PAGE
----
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Cardiff Bay, Cardiff, 167 ha

Curlew feeding in estuary mud

Image: Steve Round

The site: Cardiff Bay was an area of intertidal mudflats and channels designated as an SSSI for its nationally important numbers (over 8,000 birds) of wintering waders and wildfowl, including dunlin, redshank and curlew. The Bay supported the highest density of birds in the Severn Estuary, and was considered by the RSPB as an integral part of the Severn Estuary, which was proposed as an SPA for its internationally important wintering wader populations.

The proposed development: In 1989, the Cardiff Bay Development Corporation, a body set up and supported by the Welsh Office, proposed a scheme to barrage the bay to create a lagoon, whilst redeveloping the docklands. This was promoted as a parliamentary bill.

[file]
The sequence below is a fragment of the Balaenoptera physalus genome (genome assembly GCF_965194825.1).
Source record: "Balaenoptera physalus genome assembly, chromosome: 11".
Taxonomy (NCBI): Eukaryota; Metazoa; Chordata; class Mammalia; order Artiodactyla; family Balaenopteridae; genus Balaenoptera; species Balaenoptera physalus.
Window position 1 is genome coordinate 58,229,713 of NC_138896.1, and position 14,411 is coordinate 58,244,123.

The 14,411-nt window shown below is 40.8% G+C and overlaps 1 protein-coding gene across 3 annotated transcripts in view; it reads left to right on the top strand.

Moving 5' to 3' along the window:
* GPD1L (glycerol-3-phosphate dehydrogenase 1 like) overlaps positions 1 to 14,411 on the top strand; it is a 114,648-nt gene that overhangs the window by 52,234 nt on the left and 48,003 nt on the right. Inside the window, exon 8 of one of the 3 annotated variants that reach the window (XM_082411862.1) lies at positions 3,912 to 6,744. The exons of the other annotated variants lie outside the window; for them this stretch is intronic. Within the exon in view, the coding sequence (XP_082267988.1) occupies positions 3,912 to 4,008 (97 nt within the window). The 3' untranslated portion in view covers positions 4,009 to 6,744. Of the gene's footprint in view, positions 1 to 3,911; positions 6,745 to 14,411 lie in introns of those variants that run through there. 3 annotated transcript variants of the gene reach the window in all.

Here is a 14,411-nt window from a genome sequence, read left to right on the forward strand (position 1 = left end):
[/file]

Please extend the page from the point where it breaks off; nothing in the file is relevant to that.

The objection: The RSPB objected to this proposal because its development would destroy the Taff/Ely Estuary SSSI and adversely affect the Severn Estuary pSPA (proposed SPA) by permanently submerging the intertidal mudflats on which its wintering and passage bird populations relied. The arguments around the parliamentary bill centred on whether the project had no alternatives and whether it could be justified on economic grounds.

The outcome: In 1993, the Cardiff Bay Barrage Act was passed by Parliament allowing the development to proceed, citing overriding economic need, despite an independent economic report questioning the economic veracity of the project. The Government funded a 439 ha wetland creation project on the nearby Gwent Levels in an attempt to compensate for the loss of the Bay.